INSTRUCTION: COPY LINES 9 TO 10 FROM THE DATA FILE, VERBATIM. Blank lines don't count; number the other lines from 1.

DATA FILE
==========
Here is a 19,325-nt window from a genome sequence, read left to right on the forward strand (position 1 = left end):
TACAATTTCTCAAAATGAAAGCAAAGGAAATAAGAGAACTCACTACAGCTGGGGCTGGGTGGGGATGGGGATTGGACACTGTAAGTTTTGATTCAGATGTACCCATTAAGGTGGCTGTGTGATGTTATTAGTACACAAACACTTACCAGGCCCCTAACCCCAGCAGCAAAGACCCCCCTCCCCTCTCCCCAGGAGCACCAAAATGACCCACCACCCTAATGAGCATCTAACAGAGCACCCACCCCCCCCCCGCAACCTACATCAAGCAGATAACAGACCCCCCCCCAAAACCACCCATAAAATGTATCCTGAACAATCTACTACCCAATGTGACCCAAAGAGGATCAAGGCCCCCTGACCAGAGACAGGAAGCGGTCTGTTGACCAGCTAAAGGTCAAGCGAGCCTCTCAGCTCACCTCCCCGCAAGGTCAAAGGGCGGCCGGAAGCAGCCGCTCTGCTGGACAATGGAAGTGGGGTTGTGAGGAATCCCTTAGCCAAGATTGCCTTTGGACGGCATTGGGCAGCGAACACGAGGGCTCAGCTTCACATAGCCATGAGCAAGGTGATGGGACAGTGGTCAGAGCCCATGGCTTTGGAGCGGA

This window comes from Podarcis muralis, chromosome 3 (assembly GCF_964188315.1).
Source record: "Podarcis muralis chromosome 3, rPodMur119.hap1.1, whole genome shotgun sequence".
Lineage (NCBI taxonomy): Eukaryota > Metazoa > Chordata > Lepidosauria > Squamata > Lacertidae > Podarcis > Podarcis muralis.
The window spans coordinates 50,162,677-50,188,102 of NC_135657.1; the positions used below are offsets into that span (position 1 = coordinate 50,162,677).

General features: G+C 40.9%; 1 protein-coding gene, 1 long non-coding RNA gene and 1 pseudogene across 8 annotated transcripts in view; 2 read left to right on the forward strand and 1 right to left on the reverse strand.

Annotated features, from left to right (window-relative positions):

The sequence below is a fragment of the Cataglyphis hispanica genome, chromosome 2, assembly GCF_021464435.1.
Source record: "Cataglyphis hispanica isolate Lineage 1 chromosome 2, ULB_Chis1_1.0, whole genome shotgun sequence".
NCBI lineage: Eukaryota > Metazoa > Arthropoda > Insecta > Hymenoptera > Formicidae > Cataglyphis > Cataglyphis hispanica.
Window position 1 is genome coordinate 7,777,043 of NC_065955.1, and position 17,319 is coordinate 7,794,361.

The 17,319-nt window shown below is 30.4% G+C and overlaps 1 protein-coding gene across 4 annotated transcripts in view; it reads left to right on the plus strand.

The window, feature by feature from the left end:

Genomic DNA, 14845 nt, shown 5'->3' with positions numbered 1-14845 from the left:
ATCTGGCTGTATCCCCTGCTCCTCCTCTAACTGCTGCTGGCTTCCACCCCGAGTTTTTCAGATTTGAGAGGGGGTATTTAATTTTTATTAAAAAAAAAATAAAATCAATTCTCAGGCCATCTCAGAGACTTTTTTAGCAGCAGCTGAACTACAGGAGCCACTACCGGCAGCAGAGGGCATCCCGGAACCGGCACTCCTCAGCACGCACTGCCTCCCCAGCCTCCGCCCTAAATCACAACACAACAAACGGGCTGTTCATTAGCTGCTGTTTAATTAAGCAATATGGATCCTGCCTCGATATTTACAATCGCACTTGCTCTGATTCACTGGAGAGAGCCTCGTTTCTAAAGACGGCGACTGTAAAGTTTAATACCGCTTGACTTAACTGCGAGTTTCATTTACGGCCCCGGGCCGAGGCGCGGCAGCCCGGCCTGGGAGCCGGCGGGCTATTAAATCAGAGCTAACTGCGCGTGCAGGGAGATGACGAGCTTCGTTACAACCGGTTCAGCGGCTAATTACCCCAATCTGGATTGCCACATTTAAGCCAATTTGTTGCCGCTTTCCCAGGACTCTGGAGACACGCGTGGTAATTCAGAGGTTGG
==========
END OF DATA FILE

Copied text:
The sequence below is a fragment of the Cataglyphis hispanica genome, chromosome 2, assembly GCF_021464435.1.
Source record: "Cataglyphis hispanica isolate Lineage 1 chromosome 2, ULB_Chis1_1.0, whole genome shotgun sequence".